In conclusion it is worth noting that there are a variety of uses for the language-games concept. For Wittgenstein is dissolves the arguments between theists and atheists for example. It proposes that different forms of life are not in competition with each other. For Feyerabend it becomes the rallying cry for a revolutionary deconstruction of what he calls the propaganda of rationalism and reason. The individual should not let himself become absolutely dedicated to a particular programme, as no one programme can ‘truly’ or ‘fully’ describe the word. For Feyerabend one should explore all possibilities no matter how peculiar or seemingly contradictory, for in disbanding rationalism there is no peculiar and no negative implications in contradiction. Finally for pragmatic philosophers like Richard Rorty it becomes an exercise in Nietzschean re-creation to realize that our own worldviews (what he calls ‘final vocabularies’) are contingent. Once we have recognised this, then we can embark on a project of self-creation rather than attempting to provide explanations for the world around us and make them absolute (as has been done from Plato to Popper) one should create ones own descriptions of the world as we see it, pulling in elements from diverse systems to aid in our own project.

Early Wittgenstein pre-empts the Later Wittgenstein

Posted by on August 16th, 2007

There is a theory that the early Wittgenstein had provided a sophisticated and subtle defence of religion. Particularly individual and private religious experience.

6.522 There are, indeed, things that cannot be put into words. They make themselves manifest. They are what is mystical.

The mystical is beyond words, quite probably ineffable. Wittgensteins theory of the mystical in the Tractatus is that the limits of what can be meaningfully said do not coincide with the limits of what can be thought. On the contrary there are things which ought not be said, or perhaps cannot be meaningfully said but which can nonetheless be shown or thought of, manifesting themselves in a non-linguistic manner.

Thus Wittgensteins view of religious experience, or personal (non-institutional) religion is very similar to the pragmatic approach of William James that concerns its analysis with “fruits not roots”.

The Tractatus explicitly rejects metaphysics as being meaningless. Wittgenstein consistently held this view, yet whilst defending the mystical which he insisted should remain unspoken of. The view of the Tractatus towards religion is that the more one attempts to elucidate religious/mystical experiences into words, the deeper one is entering into making metaphysical propositions, thus the more nonsense one is uttering.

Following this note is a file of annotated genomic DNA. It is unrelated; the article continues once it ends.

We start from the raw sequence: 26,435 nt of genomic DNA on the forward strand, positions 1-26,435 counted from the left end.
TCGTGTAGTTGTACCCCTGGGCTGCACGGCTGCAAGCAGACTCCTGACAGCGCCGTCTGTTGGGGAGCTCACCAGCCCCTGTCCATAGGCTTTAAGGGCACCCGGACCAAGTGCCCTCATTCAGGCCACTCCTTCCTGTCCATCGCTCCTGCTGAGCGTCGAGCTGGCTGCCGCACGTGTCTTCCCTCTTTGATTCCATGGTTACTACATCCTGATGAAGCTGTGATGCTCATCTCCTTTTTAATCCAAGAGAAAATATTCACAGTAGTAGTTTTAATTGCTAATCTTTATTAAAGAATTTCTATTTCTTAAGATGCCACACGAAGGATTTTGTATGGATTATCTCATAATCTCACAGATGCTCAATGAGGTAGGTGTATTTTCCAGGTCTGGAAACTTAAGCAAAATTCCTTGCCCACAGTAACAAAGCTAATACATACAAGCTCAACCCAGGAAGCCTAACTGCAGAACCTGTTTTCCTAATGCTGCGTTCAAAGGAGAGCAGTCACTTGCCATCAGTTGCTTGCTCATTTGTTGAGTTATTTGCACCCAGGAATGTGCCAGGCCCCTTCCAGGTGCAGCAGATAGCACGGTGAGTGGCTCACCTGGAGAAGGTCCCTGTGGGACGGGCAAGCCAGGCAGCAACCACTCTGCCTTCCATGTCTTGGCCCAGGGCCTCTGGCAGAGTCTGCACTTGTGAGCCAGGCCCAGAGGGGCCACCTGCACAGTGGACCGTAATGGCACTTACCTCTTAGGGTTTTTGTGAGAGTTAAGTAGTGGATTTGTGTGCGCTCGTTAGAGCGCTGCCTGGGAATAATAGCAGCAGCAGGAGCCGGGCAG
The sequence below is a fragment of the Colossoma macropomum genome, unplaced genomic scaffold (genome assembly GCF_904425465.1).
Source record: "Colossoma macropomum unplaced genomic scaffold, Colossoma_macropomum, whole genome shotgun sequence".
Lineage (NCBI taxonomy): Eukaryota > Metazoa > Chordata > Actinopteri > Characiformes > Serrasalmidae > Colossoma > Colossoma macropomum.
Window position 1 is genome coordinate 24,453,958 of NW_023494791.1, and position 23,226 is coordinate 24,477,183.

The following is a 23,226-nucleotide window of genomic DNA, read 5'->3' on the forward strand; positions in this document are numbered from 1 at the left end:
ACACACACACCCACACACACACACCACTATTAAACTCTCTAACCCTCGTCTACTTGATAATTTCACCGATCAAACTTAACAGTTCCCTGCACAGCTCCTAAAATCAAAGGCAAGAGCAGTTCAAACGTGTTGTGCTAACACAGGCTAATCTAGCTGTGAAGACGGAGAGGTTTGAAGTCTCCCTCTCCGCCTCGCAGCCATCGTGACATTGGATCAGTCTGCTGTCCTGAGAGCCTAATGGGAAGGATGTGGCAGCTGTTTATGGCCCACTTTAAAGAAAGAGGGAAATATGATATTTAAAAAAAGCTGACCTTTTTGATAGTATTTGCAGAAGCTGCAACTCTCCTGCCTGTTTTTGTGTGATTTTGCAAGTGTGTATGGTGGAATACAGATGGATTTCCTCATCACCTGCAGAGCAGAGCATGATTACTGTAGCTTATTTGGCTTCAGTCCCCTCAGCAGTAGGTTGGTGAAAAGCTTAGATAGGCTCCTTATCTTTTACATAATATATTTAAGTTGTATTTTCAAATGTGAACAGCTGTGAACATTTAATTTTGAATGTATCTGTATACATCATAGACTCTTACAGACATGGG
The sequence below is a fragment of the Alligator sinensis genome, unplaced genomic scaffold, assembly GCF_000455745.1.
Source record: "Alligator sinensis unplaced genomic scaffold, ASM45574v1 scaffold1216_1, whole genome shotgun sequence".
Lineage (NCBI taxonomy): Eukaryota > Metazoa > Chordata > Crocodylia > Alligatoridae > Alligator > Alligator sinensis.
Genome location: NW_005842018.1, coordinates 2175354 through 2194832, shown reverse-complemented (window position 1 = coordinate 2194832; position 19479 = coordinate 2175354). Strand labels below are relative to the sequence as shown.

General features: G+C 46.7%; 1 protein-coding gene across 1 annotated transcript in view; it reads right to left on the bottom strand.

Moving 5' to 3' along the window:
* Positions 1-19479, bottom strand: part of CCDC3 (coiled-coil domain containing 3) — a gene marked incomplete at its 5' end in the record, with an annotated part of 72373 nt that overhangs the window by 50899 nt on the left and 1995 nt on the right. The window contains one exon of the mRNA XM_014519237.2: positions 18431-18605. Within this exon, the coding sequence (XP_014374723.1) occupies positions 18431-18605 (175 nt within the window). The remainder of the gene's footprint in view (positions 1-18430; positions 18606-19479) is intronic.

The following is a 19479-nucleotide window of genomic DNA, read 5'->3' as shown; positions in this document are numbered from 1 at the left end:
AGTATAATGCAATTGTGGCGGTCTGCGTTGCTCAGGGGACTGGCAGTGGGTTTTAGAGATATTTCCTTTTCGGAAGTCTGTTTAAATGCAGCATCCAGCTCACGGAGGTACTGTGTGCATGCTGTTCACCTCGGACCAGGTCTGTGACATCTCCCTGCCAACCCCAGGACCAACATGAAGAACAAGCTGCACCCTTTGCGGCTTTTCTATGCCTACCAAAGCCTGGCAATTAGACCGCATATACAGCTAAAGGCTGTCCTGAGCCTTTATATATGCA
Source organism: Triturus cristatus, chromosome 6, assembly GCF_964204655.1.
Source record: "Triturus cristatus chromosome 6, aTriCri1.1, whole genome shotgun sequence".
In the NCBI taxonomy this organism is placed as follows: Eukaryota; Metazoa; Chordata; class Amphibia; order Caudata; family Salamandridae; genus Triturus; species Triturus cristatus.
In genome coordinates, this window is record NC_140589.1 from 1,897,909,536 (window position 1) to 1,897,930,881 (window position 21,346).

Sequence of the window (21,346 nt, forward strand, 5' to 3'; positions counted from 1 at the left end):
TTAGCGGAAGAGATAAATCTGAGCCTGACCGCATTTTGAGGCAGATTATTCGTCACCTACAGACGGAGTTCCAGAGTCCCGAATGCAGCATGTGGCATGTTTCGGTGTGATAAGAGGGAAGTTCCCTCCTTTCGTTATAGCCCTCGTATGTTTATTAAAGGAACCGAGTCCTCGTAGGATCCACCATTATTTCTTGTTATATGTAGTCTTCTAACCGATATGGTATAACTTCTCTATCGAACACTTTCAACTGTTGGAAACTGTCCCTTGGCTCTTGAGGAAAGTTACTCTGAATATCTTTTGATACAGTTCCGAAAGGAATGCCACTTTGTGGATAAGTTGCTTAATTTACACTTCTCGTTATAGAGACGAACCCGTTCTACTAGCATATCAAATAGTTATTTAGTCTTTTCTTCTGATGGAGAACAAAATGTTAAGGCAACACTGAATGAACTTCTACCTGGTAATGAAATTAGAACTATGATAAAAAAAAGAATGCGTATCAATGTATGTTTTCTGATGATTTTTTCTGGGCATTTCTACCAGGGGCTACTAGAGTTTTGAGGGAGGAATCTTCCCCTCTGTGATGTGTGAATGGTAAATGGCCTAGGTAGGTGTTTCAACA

The Logical Positivists, who were broadly speaking fans of the Tractatus, interpreted the anti-metaphysical nature of his work as the basis of an attack on religion. If religious doctrines are explained with reference to metaphysics, then non-empirical religious doctrines can be attacked as being meaningless and nonsensical. But Wittgensteins demarcation between the mystical (that can be known/shown but must remain unsaid) and the logical atomist approach that he championed (that what is said can be analytically de-constructed and atomic facts known) was actually an attempt to disengage from (for example) arguments concerning the existence/non-existence of God. Instead of attempting to solve the question he simply sidestepped it. The question is unresolved and dissolved. Because the experience of God is something that is mystical, something that cannot be spoken of, any attempt to prove or disprove God’s existence was equally meaningless and nonsense.

Wittgensteins theory on religion would appear to be very closely related to his personal experience. Religion is meaningful only in an existential way not in an intellectual way. Thus he attempts to shield it from the pitfalls of metaphysics (encouraging silence instead) and from the attacks of logical positivism.

The later Wittgenstein, as emerging from Philosophical Investigations maintains many of his earlier themes. Religion as an existential and private enterprise remains important to him, and likewise Metaphysics remains nonsense and should be discarded by Philosophy.

But the later Wittgenstein adds a technical distinction to the term nonsense, and seems to apply it towards metaphysics. Instead of nonsense, as in gobbledook or unintelligible rubbish, he begins to talk of non-sense as in not-sense. Here he begins to expound his language-games theory. Metaphysics instead of being meaningless nonsense, i.e. something that means nothing, becomes instead meaningful non-sense, i.e. something that means something outside of the sense language game.

Metaphysics is nonsense when judged by the criteria of the critico-rationalist language game. But it remains perfectly meaningful within the context of the metaphysics language game. The immunity from rational criticism that he once offered to mysticism now applies to other forms of language. The later Wittgenstein sought to analyse the content of these language games and no longer to judge their value. The key to this volte face is his rejection of the picture idea theory of words and his development of the ‘meaning=use’ theory. (More of which in the next post).